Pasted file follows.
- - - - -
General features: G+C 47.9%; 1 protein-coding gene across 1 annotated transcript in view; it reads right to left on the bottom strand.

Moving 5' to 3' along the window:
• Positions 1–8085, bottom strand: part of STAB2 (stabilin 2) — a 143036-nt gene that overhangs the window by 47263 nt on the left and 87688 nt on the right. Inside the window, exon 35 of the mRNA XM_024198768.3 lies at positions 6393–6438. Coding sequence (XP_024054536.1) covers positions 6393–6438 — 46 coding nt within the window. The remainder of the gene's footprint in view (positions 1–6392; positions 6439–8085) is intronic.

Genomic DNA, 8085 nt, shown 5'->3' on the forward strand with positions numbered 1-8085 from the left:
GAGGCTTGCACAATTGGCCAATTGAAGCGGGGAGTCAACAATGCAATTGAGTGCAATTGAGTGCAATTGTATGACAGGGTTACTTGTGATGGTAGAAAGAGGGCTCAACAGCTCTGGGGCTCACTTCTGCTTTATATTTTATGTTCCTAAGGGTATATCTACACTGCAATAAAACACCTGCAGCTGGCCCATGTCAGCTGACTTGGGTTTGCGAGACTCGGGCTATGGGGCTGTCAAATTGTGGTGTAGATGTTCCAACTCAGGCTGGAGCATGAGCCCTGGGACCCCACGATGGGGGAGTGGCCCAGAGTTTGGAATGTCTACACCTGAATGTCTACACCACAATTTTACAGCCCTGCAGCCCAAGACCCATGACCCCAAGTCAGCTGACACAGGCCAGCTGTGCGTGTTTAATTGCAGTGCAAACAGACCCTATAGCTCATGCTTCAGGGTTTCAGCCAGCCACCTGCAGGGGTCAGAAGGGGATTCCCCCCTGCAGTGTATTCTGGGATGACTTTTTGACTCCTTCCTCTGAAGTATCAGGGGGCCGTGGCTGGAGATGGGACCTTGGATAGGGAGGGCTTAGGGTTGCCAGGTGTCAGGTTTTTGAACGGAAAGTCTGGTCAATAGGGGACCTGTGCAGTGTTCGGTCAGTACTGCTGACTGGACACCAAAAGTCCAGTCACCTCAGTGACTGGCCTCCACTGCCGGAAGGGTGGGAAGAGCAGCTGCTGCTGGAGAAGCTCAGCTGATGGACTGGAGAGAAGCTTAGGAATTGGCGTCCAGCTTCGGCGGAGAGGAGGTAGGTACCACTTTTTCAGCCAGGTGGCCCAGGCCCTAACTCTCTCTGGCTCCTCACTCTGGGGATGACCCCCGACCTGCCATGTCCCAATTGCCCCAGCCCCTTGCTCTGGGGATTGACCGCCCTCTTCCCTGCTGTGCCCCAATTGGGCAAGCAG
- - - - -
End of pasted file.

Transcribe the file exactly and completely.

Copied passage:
General features: G+C 47.9%; 1 protein-coding gene across 1 annotated transcript in view; it reads right to left on the bottom strand.

Moving 5' to 3' along the window:
• Positions 1–8085, bottom strand: part of STAB2 (stabilin 2) — a 143036-nt gene that overhangs the window by 47263 nt on the left and 87688 nt on the right. Inside the window, exon 35 of the mRNA XM_024198768.3 lies at positions 6393–6438. Coding sequence (XP_024054536.1) covers positions 6393–6438 — 46 coding nt within the window. The remainder of the gene's footprint in view (positions 1–6392; positions 6439–8085) is intronic.

Genomic DNA, 8085 nt, shown 5'->3' on the forward strand with positions numbered 1-8085 from the left:
GAGGCTTGCACAATTGGCCAATTGAAGCGGGGAGTCAACAATGCAATTGAGTGCAATTGAGTGCAATTGTATGACAGGGTTACTTGTGATGGTAGAAAGAGGGCTCAACAGCTCTGGGGCTCACTTCTGCTTTATATTTTATGTTCCTAAGGGTATATCTACACTGCAATAAAACACCTGCAGCTGGCCCATGTCAGCTGACTTGGGTTTGCGAGACTCGGGCTATGGGGCTGTCAAATTGTGGTGTAGATGTTCCAACTCAGGCTGGAGCATGAGCCCTGGGACCCCACGATGGGGGAGTGGCCCAGAGTTTGGAATGTCTACACCTGAATGTCTACACCACAATTTTACAGCCCTGCAGCCCAAGACCCATGACCCCAAGTCAGCTGACACAGGCCAGCTGTGCGTGTTTAATTGCAGTGCAAACAGACCCTATAGCTCATGCTTCAGGGTTTCAGCCAGCCACCTGCAGGGGTCAGAAGGGGATTCCCCCCTGCAGTGTATTCTGGGATGACTTTTTGACTCCTTCCTCTGAAGTATCAGGGGGCCGTGGCTGGAGATGGGACCTTGGATAGGGAGGGCTTAGGGTTGCCAGGTGTCAGGTTTTTGAACGGAAAGTCTGGTCAATAGGGGACCTGTGCAGTGTTCGGTCAGTACTGCTGACTGGACACCAAAAGTCCAGTCACCTCAGTGACTGGCCTCCACTGCCGGAAGGGTGGGAAGAGCAGCTGCTGCTGGAGAAGCTCAGCTGATGGACTGGAGAGAAGCTTAGGAATTGGCGTCCAGCTTCGGCGGAGAGGAGGTAGGTACCACTTTTTCAGCCAGGTGGCCCAGGCCCTAACTCTCTCTGGCTCCTCACTCTGGGGATGACCCCCGACCTGCCATGTCCCAATTGCCCCAGCCCCTTGCTCTGGGGATTGACCGCCCTCTTCCCTGCTGTGCCCCAATTGGGCAAGCAG